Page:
According to the results of a multi-country (21 countries) poll conducted by the Pew Research Center in 2011 (see Table 2), 68% of Chinese respondents believe that parents give their children learning Too much stress-this proportion is the highest among all countries participating in the survey; only 11% believe that parents are not putting enough pressure on their children to study.

In the United States, just the opposite is the case. Only 11% of the respondents think that parents have too much pressure on their children, and 64% think that parents have not enough pressure on their children.

This is not because China is still a developing country, with a large population and fierce competition and high living pressure. Parents in other densely populated developing countries have much less pressure on their children than China, such as Pakistan, Mexico and Indonesia. Only 32%, 20% and 13% respectively.

Although Japan is already a developed country, the pressure on students to study is still great. According to a similar survey conducted by the Pew Center in 2006, the proportion of respondents in Japan who believe that the country ’s leaders have put too much pressure on students is as high as 59%.
Table 2 Table 2

It looks like there is really no free lunch! The research by Professor Xie Yu and his collaborators also found that although expectations and pressure from parents make Asian American students in the United States work harder and achieve better results, they are not happier. In fact, Asian students are relatively less mentally healthy than white students, and their relationship with their parents is also more alienated. Similarly, many students in China are sacrificing their happy time while studying hard.

In addition to Confucian culture, Jewish culture is also known for its emphasis on education. In Judaism, two thousand years ago, all fathers had to send their sons to school when they were six or seven years old, so that children could learn to read the Hebrew Bible. As a result, Jews became the most literate nation before modern times.

Christian Protestant culture also values education, because Martin Luther required every Christian to read the Bible himself when he launched the Protestant Reform Movement five hundred years ago.

Confucianism, Judaism, and Christian Protestant culture make education and hard work a strong social norm, not purely a free choice for families and individuals. Prior to colonial rule, most developing countries did not have a written language, let alone school education and examination systems. Of course, there could not be a traditional culture that values education.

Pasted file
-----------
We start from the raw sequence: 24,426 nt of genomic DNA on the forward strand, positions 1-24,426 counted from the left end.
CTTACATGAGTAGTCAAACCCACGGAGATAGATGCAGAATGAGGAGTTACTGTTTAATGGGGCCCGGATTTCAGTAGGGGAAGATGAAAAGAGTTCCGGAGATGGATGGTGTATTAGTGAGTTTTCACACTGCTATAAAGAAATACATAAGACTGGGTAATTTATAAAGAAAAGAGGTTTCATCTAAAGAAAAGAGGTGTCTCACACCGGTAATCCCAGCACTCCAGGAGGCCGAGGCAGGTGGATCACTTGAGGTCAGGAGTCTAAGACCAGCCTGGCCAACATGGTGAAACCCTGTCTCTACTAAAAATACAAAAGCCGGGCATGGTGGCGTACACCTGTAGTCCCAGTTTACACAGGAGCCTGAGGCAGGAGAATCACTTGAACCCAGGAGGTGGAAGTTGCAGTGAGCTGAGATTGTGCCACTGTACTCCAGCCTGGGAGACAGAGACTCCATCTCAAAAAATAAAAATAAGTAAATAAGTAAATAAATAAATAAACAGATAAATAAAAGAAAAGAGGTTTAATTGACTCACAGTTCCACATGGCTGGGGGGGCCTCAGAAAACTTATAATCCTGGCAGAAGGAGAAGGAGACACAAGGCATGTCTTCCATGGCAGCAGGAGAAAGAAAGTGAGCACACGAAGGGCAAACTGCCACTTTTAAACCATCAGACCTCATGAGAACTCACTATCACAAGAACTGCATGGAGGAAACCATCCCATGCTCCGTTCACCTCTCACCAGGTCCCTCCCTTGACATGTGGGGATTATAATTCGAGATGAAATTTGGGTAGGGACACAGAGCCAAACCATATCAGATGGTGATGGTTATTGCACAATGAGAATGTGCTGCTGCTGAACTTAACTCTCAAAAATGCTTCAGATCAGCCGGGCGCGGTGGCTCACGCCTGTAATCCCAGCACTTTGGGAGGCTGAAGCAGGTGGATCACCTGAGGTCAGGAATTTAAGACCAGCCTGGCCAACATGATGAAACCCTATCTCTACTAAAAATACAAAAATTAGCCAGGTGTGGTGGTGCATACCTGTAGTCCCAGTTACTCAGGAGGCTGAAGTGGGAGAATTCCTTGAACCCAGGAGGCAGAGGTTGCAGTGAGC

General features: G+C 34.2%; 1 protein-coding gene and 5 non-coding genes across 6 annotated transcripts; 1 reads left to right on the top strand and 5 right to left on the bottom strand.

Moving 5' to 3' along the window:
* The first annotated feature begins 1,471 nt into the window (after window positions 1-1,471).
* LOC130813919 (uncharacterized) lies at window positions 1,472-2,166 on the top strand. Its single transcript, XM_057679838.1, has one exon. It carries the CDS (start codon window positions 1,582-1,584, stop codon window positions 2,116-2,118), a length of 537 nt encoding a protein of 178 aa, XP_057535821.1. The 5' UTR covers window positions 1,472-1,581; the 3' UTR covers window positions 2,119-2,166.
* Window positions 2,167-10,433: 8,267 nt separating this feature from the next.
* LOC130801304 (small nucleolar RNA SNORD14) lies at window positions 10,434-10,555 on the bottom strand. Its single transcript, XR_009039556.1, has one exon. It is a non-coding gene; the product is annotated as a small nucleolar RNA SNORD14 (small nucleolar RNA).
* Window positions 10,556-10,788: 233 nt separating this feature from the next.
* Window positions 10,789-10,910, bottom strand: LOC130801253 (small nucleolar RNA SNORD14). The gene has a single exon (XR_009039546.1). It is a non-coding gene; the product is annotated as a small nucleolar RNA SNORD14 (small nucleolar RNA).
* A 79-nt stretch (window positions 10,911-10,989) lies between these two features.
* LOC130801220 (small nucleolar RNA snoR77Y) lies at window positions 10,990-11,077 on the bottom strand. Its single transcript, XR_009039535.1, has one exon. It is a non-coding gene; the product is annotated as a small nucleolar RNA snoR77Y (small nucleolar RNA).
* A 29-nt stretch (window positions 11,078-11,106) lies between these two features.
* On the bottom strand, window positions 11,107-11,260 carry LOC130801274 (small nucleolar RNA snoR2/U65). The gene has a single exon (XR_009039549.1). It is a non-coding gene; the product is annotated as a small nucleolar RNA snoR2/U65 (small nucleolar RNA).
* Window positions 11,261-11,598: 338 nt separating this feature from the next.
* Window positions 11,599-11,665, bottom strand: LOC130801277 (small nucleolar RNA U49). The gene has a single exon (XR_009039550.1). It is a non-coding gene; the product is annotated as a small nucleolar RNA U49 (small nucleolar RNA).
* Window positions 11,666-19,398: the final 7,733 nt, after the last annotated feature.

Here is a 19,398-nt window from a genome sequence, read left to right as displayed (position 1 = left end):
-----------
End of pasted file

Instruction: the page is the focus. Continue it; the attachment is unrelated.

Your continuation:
The Confucian culture's emphasis on education has not made China the birthplace of modern science. On the contrary, the imperial examination system and education focused on Confucian classics may be an important reason for the backwardness of science and technology in modern China. However, once the cultural spirit that attaches importance to education is applied to the study of modern science and technology, the power it has exerted has enabled China to make great progress in just a few decades.

This is quite similar to the situation of the Jews. The Jewish people did not contribute much to the modern scientific revolution, but once they transferred their enthusiasm for learning from religious classics to secular science and technology, one or two generations began to emerge in various fields. It can be expected that many decades later, there will be many Chinese names on the list of world-class scientists.

Admiring or criticizing the Chinese model overestimates the role of the system

Since China's comparative advantage in economic development lies not in the implementation of a system and policies that are different from those in other developing countries, but in the traditional Chinese culture of diligence and thrift, and a culture that attaches great importance to education, whether it respects or criticizes the Chinese model Views overestimate the role of institutions.

Without the basic market economy system formed after the reform and opening up, and without a stable political situation, the miracle of China's economic growth cannot happen, but compared with most countries, China's advantage is not entirely in the system. Changes in economic policies and systems may of course affect economic growth, but in a generally normal (non-extreme) institutional environment, cultural comparative advantage may play a more fundamental role in China's economic growth.

In other words, given the same system, policies and development stages, the Chinese economy will grow faster than most developing countries due to cultural advantages. After all, even a 7% growth rate is still the world's leading growth rate-the world economy's total growth rate is only 1%, and all developing countries' economic growth rates are only 3.5%.

Since cultural advantages will not disappear within one or two generations, we have reasons to remain optimistic about the future development of China's economy, and we also believe that in the foreseeable future China will join the ranks of developed countries like other East Asian economies. .